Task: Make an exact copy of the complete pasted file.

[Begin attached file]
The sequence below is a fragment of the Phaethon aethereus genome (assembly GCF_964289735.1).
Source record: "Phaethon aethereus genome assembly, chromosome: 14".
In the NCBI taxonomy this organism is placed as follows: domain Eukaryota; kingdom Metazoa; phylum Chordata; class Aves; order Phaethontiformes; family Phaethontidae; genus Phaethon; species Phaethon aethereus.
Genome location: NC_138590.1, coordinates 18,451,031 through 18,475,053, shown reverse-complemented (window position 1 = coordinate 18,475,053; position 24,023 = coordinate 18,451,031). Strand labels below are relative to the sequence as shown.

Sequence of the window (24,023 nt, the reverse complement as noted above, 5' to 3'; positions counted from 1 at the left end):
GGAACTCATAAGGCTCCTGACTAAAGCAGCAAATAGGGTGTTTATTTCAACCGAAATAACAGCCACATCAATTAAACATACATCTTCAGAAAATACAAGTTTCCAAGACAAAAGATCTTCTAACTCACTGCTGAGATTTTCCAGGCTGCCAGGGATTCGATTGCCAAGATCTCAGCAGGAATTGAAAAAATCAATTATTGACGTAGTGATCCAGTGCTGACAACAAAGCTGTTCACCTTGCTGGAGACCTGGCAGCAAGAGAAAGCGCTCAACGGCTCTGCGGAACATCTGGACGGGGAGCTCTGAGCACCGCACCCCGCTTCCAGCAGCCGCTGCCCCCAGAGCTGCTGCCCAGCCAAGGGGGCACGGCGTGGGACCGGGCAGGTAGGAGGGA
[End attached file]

The sequence below is a fragment of the Phaethon aethereus genome (assembly GCF_964289735.1).
Source record: "Phaethon aethereus genome assembly, chromosome: 14".
In the NCBI taxonomy this organism is placed as follows: domain Eukaryota; kingdom Metazoa; phylum Chordata; class Aves; order Phaethontiformes; family Phaethontidae; genus Phaethon; species Phaethon aethereus.
Genome location: NC_138590.1, coordinates 18,451,031 through 18,475,053, shown reverse-complemented (window position 1 = coordinate 18,475,053; position 24,023 = coordinate 18,451,031). Strand labels below are relative to the sequence as shown.

Sequence of the window (24,023 nt, the reverse complement as noted above, 5' to 3'; positions counted from 1 at the left end):
GGAACTCATAAGGCTCCTGACTAAAGCAGCAAATAGGGTGTTTATTTCAACCGAAATAACAGCCACATCAATTAAACATACATCTTCAGAAAATACAAGTTTCCAAGACAAAAGATCTTCTAACTCACTGCTGAGATTTTCCAGGCTGCCAGGGATTCGATTGCCAAGATCTCAGCAGGAATTGAAAAAATCAATTATTGACGTAGTGATCCAGTGCTGACAACAAAGCTGTTCACCTTGCTGGAGACCTGGCAGCAAGAGAAAGCGCTCAACGGCTCTGCGGAACATCTGGACGGGGAGCTCTGAGCACCGCACCCCGCTTCCAGCAGCCGCTGCCCCCAGAGCTGCTGCCCAGCCAAGGGGGCACGGCGTGGGACCGGGCAGGTAGGAGGGA